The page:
THE KILDARE Village outlet centre has been told that selling up-to-the minute fashions is in breach of its planning permission, planning sources have confirmed.
The determination from An Bord Pleanála was sought by rival retailer David Jones, who operates a number of shops at the Whitewater Shopping Centre in Newbridge, Co Kildare.
The board’s decision, taken at a meeting at the end of May, effectively ruled that Kildare Village centre had only planning permission to sell out-of-season clothes at discount rates and that sales of new products and in-season merchandise in the centre “would constitute a change of use”.
The board said the original permission for the outlet centre had been contingent on it not introducing new products which would be in competition with high street locations.
This was in the interest of protecting existing retail cores in towns and villages, in compliance with traffic management and retail planning guidelines.
Kildare Village is home to some of the best-known fashion brands and regularly offers discounts in the order of 60 per cent. Brands include Polo Ralph Lauren, Furla and DKNY, while internationally renowned Irish fashion designer Louise Kennedy has also opened a unit there.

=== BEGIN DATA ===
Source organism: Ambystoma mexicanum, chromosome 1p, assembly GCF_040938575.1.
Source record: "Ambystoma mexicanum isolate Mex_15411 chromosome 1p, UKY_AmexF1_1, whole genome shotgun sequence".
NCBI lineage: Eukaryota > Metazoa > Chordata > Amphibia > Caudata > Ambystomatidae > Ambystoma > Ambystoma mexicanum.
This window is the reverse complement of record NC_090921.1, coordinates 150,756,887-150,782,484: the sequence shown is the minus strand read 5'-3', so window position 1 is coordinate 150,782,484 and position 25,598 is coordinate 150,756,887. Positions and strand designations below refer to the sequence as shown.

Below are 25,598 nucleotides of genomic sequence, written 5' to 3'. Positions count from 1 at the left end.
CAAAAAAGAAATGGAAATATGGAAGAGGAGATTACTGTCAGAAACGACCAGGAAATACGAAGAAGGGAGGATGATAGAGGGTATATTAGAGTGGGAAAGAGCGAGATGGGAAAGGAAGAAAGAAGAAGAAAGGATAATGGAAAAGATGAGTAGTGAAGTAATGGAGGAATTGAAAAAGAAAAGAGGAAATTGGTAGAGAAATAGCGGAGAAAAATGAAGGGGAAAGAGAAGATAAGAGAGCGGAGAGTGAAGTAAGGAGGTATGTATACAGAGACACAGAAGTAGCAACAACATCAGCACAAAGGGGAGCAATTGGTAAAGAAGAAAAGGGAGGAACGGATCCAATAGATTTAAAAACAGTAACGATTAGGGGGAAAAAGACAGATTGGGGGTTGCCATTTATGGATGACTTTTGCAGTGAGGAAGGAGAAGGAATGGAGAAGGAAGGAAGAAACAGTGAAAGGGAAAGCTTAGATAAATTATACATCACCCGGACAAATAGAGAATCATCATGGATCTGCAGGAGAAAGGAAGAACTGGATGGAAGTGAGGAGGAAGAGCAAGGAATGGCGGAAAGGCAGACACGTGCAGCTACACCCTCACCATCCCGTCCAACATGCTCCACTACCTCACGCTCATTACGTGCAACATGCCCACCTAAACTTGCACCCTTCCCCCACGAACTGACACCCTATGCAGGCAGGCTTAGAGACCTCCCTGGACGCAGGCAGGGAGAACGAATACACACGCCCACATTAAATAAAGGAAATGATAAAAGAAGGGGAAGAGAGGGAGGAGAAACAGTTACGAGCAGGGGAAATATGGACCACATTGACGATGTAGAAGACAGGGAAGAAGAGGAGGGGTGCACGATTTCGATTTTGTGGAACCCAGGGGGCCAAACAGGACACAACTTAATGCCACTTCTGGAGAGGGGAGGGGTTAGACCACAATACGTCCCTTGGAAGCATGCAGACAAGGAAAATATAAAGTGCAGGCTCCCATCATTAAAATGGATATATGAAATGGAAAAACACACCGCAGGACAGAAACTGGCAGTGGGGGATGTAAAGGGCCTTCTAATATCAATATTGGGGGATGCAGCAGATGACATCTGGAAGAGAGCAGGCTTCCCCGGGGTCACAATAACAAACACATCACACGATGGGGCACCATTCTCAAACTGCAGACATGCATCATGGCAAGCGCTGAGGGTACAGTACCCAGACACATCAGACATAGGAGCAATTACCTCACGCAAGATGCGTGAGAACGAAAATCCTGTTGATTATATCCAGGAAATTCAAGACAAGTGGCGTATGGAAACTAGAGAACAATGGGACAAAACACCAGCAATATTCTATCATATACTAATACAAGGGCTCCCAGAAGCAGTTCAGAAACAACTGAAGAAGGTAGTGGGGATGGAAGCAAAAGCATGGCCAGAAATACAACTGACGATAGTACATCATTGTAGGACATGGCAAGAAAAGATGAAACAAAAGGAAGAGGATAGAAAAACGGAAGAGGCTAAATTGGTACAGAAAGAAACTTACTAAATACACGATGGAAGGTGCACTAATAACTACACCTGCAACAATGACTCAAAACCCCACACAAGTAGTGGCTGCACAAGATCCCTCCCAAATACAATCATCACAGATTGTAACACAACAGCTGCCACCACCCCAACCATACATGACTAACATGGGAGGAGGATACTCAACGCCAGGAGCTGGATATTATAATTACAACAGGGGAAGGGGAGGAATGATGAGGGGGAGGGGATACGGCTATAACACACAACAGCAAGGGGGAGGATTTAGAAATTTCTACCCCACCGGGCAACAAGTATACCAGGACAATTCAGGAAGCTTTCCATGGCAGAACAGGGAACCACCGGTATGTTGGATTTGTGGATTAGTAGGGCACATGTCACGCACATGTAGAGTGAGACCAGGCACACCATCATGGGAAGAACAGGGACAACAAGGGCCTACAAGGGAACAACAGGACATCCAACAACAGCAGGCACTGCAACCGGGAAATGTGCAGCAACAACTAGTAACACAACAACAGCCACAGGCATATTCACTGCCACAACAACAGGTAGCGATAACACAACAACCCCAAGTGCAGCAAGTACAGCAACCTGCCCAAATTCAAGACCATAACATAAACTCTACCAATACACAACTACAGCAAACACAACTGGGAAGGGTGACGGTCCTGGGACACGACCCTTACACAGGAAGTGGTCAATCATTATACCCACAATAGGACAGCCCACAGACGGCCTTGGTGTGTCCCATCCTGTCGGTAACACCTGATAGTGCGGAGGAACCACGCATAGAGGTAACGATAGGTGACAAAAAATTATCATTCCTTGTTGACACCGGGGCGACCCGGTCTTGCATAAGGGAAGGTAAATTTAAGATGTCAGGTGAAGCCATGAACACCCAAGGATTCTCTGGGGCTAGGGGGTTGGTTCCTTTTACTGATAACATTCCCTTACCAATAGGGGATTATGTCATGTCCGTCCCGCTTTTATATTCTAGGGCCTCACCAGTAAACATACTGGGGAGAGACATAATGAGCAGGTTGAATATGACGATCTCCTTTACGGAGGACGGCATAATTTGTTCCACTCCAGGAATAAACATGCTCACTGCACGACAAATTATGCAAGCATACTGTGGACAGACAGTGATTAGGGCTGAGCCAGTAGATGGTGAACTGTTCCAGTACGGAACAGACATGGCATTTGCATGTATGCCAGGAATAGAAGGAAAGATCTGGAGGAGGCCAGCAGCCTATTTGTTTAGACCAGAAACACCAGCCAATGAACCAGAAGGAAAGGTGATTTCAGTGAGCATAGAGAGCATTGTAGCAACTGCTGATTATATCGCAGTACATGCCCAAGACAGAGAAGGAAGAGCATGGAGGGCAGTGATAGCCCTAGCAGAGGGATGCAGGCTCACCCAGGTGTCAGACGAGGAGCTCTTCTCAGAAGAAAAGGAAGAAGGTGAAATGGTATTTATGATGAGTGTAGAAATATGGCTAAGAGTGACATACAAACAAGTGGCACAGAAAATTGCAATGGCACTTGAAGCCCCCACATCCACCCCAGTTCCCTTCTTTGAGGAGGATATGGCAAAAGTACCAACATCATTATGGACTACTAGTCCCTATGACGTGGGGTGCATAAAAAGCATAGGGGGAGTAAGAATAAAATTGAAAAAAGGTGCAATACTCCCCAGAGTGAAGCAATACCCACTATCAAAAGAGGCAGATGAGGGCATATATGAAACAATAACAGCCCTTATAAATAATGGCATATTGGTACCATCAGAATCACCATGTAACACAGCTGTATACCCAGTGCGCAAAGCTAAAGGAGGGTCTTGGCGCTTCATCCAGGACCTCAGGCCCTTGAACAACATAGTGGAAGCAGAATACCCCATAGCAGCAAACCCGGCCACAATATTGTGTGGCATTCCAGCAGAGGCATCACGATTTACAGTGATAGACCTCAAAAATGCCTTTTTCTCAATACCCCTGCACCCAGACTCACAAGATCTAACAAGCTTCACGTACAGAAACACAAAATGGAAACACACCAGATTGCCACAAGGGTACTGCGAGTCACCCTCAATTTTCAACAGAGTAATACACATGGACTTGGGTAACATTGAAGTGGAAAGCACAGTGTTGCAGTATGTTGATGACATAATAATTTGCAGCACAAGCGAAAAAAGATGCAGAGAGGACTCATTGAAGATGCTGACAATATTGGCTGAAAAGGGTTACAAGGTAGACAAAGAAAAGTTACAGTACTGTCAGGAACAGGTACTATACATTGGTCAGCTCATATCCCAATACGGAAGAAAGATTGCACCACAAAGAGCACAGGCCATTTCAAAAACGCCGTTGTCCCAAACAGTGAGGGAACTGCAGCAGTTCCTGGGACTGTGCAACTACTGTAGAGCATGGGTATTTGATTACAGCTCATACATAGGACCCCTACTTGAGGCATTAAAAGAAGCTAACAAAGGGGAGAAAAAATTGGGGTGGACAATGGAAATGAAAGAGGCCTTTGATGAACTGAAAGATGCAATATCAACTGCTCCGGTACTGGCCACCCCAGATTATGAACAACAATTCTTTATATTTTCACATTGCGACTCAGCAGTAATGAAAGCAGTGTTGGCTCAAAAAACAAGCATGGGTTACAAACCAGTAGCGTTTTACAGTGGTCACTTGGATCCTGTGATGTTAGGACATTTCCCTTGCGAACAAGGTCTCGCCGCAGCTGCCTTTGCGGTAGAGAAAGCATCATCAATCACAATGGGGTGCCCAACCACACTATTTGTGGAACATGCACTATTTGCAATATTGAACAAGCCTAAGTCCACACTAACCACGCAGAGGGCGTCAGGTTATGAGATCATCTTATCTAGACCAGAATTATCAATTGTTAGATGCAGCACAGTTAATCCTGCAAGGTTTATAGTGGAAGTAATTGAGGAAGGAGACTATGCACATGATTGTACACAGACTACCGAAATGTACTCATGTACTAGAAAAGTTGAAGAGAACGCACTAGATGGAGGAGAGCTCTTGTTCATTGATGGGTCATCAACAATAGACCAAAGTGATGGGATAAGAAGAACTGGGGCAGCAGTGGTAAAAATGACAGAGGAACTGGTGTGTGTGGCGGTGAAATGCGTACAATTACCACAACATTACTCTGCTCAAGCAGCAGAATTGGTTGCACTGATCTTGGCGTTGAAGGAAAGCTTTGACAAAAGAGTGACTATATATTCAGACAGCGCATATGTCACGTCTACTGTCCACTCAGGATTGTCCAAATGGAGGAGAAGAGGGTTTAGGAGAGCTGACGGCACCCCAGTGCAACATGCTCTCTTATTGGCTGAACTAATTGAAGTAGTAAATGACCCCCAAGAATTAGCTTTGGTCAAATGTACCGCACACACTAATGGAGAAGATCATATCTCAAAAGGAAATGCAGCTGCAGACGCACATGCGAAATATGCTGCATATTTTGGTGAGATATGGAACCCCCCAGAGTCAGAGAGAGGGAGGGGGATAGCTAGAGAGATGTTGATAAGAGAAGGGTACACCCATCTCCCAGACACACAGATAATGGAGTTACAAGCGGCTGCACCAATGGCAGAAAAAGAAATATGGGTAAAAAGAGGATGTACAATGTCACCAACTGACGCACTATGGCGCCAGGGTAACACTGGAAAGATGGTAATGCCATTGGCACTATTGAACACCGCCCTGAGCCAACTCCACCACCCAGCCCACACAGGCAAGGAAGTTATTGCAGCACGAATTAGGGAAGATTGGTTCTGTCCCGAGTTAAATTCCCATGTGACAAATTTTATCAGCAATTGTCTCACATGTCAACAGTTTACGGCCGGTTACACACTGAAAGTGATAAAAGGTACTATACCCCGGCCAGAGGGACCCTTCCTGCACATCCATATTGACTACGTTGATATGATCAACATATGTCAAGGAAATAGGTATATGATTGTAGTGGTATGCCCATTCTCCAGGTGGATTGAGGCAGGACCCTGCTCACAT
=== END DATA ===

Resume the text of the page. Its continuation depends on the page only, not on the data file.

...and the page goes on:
The village is one of a collection of nine such operations across Europe, operated by Value Retail. Founded in 1992, Value Retail has about 900 outlet boutiques featuring leading fashion and lifestyle brands, located close to some of Europe’s capital cities and intended to be destinations in their own right.
The Whitewater Shopping Centre is Ireland’s largest regional shopping centre and is in the centre of Newbridge.
It incorporates more than 70 top stores including Debenhams, Marks Spencer, Zara and HM, as well as well-known high street brands such as Karen Millen, Coast, Tommy Hilfiger and Pepe.
According to planning sources, the determination from the board is not the first time out-of-town shopping centres have been corrected for breaching conditions on the type of goods offered.
However, the sources said enforcement could be problematic, requiring as it would a specialised knowledge of fashion and retail.